The Waitomo Glowworm Caves are a popular attraction on New Zealand’s North Island, home to a particular species of glowworm, the Arachnocampa luminosa, found exclusively in New Zealand. The legend of Waitomo began over 30 million years ago, with the creation of limestone at the bottom of the ocean. Now, these formations form a part of New Zealand’s most inspiring natural wonders.
Geological activity has created 30 known limestone caves in the Waitomo region, but none compare to the Waitomo Glowworm Caves. The limestone is composed of fossilised corals, seashells and fish skeletons. The guided tour takes visitors through three levels, starting with catacombs at the top, Banquet Chamber in the middle, and the Cathedral at the bottom.
After exploring the levels on foot, visitors climb into boats to make their way to the Glowworm Grotto on the underground Waitomo river, where the glowworms illuminate the ceiling of the caves, like the stars illuminate the night sky. Expert guides are on hand to provide valuable information on the geological and historical significance of the caves, sharing over 125 years of cultural and natural history.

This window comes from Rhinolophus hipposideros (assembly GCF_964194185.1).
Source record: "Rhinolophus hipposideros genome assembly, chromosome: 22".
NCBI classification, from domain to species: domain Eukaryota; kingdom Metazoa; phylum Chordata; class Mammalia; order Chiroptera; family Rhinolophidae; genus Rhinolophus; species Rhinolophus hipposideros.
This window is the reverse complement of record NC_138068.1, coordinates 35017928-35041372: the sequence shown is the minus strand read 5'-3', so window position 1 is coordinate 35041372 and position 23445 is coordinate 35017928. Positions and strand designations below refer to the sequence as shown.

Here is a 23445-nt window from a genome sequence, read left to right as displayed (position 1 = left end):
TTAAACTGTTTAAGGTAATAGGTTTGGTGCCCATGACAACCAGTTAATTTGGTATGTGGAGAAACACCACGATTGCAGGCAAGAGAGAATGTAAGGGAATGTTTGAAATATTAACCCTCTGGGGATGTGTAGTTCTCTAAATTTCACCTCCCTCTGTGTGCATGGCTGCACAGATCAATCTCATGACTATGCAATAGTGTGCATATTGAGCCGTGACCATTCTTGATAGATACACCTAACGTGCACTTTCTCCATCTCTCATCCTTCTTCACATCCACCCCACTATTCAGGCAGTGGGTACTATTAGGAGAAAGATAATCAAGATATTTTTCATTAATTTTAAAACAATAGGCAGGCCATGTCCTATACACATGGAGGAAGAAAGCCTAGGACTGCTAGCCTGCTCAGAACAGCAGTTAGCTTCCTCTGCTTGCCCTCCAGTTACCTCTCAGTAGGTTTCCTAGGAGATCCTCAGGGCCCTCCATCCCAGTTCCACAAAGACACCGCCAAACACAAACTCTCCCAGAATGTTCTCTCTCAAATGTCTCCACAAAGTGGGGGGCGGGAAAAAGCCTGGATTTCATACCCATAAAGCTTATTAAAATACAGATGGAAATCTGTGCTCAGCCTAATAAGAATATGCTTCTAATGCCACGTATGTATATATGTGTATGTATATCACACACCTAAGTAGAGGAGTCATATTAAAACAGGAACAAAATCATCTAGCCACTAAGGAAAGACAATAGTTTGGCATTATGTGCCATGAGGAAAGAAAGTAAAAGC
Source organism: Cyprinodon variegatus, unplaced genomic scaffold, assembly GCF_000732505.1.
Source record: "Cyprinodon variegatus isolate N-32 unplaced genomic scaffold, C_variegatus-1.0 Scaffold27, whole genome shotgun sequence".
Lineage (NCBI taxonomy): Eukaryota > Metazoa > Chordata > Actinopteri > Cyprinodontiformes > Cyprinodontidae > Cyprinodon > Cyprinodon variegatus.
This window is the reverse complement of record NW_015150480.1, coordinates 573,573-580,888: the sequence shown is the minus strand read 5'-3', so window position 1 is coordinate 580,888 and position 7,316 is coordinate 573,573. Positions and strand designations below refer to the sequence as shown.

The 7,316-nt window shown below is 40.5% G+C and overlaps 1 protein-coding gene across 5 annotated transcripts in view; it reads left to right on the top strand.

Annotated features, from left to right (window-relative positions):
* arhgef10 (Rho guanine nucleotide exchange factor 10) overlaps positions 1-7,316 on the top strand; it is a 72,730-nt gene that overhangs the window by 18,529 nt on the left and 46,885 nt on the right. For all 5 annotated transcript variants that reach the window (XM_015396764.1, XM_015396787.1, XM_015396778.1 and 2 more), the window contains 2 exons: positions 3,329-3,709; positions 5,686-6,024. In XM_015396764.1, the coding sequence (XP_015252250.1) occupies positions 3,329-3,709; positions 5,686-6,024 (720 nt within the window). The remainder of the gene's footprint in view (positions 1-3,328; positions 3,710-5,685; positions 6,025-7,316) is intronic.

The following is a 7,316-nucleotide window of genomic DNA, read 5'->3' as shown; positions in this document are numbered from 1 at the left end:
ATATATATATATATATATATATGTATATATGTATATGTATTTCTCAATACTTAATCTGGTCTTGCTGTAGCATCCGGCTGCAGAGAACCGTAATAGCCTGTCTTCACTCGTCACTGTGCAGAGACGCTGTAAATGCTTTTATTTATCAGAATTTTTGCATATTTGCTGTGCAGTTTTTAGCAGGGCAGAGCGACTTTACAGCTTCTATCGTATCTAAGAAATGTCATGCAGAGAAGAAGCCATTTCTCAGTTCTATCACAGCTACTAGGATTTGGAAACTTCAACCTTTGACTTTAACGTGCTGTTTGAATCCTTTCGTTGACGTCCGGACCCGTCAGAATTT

The story of the Waitomo caves goes back to 1887, when a local Maori Chief, Tane Tinorau and Fred Mace, an English surveyor, explored the caves. Chief Tane opened the caves to the public in 1889, organising tours for a small fee. In 1906, administration of the cave was taken over by the government because of an escalation in vandalism. However, the land and cave were returned to the descendants of Chief Tane Tinorau in 1989, who now receive a percentage of the cave’s revenue and are involved in its management and development.
The Waitomo region is only 2 hours south of Auckland, making it a popular and necessary attraction to anyone who finds themselves in the city or the surrounding region.